Americans’ Sugar Intake Same as 7 Years Ago – But Why?

Posted by on November 11, 2017 in Food, Drink & Nutrition, Health with 0 Comments
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By Julie Fidler | Natural Society

 

Oh, America. You were doing such a good job of cutting your sugar intake, but you’re back to drinking too many sugary beverages. Statistics released by the CDC in January show that after a decade of falling consumption, Americans of all ages are consuming the same amount of sugary drinks as they were in 2009-2010, which is when the last time the CDC published comparable data. [1]

Rachel Johnson, a professor of nutrition at the University of Vermont and a spokeswoman for the American Heart Association, said:


“The amount of sugar that children in particular consume is still astounding. We recommend that children drink soda once a week or less. We’re seeing that two-thirds drink it on a daily basis.”

 

You would think that with all the warnings about sugar consumption and the glut of health problems it causes, more people would swap soda, coffee drinks, and energy drinks for a cool glass of water. But that’s not the case, and CDC officials can’t fully explain why, though they have a couple of theories.

One possibility is that sales of teas, flavored waters, energy drinks, and other amped-up beverages are rising, even as soda sales are dropping. The market research firm Euromonitor has data that seems to back that theory.

Its numbers show that the U.S. market for conventional carbonated sodas contracted .6% between 2011 and 2016. During that same period, sales of energy drinks, sports drinks, and iced teas and bottled coffees grew by between 5% and 13%.

Another theory is that the initial decline in sugary-drink consumption occurred among upper-income individuals and others who were particularly receptive to changing their diet habits.

Walter Willett, a professor of epidemiology and nutrition at Harvard’s T.H. Chan School of Public Health, said:

“My guess is that we might be seeing different trends by age and socioeconomic status. People with higher levels of education and income have made dramatic changes to their diets overall in recent years. Many people with lower levels of education and income have seen no improvement.”

Other Sugar Findings by the CDC

The CDC also found:

  • In 1999-2000, the average adult consumed 196 calories’ worth of sweetened drinks daily. That number fell to 151 by 2009-2010.
  • From 2011-2014, the average adult drank 145 calories’ worth of sugary beverages a day. That means that roughly 30% consumed 2 or more sugar-sweetened drinks on a daily basis, accounting for more than 10% of their total daily calories.
  • Children drank 223 calories of soda and other drinks in 1999 and 155 calories in 2009. That number has remained at 143 since then, representing 7.3% of a child’s calorie intake, on average. The most recent declines were not considered statistically significant.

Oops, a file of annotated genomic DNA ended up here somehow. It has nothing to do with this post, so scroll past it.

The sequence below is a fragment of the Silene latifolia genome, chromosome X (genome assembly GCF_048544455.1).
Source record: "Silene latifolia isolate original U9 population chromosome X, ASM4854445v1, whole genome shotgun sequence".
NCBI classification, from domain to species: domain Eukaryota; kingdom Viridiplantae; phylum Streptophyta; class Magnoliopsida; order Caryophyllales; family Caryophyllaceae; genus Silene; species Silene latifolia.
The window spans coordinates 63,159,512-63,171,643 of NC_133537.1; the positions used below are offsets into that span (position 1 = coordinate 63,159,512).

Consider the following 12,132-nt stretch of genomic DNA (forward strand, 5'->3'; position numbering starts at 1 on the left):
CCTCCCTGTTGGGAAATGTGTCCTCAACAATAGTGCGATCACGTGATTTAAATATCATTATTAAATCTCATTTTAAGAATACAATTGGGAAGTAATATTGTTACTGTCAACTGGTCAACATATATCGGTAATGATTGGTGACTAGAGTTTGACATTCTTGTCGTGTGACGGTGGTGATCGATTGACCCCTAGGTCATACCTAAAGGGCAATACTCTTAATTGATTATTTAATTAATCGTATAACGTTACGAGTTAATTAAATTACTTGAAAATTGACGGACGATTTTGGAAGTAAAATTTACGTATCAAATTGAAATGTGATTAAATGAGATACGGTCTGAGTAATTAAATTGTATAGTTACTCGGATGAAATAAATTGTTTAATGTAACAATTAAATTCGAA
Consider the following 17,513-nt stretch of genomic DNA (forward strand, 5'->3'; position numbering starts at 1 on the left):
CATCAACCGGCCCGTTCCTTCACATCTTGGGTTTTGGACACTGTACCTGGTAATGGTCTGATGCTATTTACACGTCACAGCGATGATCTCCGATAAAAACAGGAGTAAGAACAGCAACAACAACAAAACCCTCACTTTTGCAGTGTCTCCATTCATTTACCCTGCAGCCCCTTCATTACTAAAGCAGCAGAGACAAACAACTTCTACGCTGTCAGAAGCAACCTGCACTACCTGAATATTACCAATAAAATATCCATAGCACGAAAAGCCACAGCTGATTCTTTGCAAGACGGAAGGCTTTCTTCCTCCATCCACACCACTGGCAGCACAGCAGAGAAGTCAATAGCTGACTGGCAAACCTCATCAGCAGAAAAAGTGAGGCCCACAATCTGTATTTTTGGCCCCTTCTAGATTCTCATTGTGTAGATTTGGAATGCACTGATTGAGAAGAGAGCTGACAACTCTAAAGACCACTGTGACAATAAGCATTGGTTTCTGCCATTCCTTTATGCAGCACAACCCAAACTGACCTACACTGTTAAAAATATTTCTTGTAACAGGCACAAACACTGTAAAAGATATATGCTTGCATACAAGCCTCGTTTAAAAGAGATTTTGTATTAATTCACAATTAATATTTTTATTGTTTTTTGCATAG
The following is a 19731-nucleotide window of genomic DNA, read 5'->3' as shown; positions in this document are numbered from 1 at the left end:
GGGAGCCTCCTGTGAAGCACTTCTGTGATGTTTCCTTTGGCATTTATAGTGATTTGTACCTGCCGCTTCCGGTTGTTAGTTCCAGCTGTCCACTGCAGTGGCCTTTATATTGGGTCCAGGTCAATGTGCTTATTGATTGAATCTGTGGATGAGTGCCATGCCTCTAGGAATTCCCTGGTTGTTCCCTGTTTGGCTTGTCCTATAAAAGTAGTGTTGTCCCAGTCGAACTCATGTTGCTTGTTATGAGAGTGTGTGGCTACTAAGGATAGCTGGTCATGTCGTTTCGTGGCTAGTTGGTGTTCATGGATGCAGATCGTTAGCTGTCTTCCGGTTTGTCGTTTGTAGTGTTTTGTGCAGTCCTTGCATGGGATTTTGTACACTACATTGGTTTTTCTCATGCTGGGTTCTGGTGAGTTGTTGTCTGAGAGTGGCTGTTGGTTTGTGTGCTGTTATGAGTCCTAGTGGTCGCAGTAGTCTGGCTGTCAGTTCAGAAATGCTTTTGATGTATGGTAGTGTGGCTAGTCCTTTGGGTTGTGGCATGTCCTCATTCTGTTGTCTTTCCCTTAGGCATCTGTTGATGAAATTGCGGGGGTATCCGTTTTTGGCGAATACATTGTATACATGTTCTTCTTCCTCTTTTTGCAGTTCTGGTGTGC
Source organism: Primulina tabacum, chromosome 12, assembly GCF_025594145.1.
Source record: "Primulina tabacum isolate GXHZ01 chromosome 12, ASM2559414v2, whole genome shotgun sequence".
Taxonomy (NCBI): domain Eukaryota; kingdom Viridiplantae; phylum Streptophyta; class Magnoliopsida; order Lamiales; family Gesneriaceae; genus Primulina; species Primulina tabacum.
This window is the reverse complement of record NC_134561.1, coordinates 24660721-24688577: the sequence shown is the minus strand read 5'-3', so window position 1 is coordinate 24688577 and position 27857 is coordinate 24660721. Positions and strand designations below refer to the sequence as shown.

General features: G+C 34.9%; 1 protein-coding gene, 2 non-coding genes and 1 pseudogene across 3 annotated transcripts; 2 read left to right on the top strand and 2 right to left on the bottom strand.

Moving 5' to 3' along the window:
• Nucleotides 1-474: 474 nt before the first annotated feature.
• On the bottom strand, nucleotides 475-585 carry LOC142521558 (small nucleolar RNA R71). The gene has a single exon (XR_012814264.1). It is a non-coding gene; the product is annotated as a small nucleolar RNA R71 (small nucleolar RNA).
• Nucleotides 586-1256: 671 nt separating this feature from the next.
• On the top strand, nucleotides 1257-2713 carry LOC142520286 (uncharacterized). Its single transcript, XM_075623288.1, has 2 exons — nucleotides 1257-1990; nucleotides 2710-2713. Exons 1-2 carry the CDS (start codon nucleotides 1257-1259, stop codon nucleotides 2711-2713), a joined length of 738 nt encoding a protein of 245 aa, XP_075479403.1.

• Nearly 2/3 of American children consumed at least 1 sugary drink a day.
  • Among children ages 2-19, 64.5% of boys and 61.3% consumed at least 1 sugar-sweetened beverage a day.
  • Children 12-19 consumed more sugary drinks on average than younger children.

Current U.S. dietary guidelines recommend consuming less than 10% – just 6 teaspoons – of your daily calories from added sugars, and limiting or removing sugary drinks from your diet.

 

Asher Rosinger, epidemic intelligence service officer at the CDC and lead author of the study, said:

“If you extrapolate our findings out, that means 111 million adults and 147 million kids still drink at least some sugar-sweetened beverage daily.

This study is important, because consuming sugar-sweetened beverages is associated with weight gain, Type 2 diabetes, dental caries (cavities) and dyslipidemia (high cholesterol) in children, all of which have serious negative downstream health consequences.” [1]

Kids consume more soda and sugary beverages and they go through adolescence. However, today’s seniors don’t drink much soda because they didn’t drink much soda growing up. Tomorrow’s senior citizens may be the exact opposite.

 

Dariush Mozaffarian, dean of the Friedman School of Nutrition Science and Policy at Tufts University, said the notion is worrisome and added:

“We need to have a culture change around soda, the same way we had a culture change around drunk driving, smoking, bike helmets for kids, car seats, and seat belts.”

One of the cultural changes on experts’ wish lists is for the beverage industry to stop marketing to children, which many processed food makers have already done. They would also like to see more soda taxes. Consumption has dropped as much as 20% in the past 3 years in Berkeley, California, where the nation’s first soda tax was approved.

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